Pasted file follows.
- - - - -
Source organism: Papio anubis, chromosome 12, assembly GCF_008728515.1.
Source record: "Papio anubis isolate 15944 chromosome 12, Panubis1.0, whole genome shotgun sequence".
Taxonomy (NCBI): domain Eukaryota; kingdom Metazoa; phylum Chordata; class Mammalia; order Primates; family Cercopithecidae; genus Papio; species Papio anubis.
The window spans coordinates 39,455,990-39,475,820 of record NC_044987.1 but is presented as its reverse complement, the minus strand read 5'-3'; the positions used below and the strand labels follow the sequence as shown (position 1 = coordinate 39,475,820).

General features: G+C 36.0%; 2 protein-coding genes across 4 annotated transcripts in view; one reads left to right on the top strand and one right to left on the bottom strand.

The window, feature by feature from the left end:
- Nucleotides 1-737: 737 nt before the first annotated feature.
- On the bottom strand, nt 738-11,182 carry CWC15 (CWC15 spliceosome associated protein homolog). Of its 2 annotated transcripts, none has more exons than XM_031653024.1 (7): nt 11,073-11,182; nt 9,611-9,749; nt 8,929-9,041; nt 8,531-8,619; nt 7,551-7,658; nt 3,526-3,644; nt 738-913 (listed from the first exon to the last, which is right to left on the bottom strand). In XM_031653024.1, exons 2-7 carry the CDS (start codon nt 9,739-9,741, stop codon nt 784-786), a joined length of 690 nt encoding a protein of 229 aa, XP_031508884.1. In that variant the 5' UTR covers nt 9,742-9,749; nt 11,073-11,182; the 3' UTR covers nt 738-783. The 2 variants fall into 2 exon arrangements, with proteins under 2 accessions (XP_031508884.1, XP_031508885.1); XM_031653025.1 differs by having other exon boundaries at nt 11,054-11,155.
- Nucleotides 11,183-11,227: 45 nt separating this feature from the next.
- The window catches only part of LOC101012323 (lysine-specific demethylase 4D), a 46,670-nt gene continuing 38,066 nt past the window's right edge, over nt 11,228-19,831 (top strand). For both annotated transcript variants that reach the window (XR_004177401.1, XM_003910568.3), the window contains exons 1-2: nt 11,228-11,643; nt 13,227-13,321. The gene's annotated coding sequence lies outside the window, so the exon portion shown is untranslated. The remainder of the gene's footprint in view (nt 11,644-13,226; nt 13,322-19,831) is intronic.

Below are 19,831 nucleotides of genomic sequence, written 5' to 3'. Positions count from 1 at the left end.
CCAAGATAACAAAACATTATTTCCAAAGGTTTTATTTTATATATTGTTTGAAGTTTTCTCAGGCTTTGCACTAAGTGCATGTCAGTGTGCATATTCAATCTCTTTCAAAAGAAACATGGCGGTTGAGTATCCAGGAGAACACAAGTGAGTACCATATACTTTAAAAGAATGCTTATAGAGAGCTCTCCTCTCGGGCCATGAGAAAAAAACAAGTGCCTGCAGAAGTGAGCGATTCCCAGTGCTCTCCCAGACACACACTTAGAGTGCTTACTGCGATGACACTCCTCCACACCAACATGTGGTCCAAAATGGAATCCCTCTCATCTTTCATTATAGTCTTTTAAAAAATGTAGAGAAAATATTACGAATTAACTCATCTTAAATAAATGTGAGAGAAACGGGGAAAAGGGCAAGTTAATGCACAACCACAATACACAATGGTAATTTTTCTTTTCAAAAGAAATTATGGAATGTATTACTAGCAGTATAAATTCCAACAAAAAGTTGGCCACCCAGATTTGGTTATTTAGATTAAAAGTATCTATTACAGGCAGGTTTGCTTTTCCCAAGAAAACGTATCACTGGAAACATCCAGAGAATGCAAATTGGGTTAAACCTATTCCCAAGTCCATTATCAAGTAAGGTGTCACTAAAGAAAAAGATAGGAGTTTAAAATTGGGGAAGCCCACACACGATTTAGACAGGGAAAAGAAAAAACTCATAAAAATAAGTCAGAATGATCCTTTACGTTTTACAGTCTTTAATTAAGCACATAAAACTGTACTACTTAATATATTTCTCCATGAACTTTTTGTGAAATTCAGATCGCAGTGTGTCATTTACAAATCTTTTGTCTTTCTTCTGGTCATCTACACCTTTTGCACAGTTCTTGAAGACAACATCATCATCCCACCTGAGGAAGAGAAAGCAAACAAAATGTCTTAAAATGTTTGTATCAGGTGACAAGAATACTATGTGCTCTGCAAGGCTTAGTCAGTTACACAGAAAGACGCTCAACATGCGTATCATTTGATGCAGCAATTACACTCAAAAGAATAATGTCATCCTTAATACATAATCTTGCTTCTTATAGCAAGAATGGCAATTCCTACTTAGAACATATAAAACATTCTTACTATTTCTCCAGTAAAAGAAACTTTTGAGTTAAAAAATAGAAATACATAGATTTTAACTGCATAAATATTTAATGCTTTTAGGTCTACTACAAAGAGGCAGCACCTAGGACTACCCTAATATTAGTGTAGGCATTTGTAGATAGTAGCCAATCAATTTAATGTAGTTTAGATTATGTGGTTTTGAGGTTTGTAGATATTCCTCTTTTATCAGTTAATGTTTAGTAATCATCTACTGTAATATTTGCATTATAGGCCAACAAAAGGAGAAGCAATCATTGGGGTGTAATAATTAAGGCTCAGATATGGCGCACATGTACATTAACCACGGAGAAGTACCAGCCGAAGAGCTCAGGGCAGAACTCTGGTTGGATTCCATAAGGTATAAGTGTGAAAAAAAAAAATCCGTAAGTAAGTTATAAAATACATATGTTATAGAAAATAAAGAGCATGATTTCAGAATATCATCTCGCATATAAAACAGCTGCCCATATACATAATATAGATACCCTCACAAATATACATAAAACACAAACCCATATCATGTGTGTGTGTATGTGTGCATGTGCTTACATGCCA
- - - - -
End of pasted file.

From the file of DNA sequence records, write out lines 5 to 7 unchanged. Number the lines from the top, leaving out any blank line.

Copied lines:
General features: G+C 36.0%; 2 protein-coding genes across 4 annotated transcripts in view; one reads left to right on the top strand and one right to left on the bottom strand.

The window, feature by feature from the left end:
- Nucleotides 1-737: 737 nt before the first annotated feature.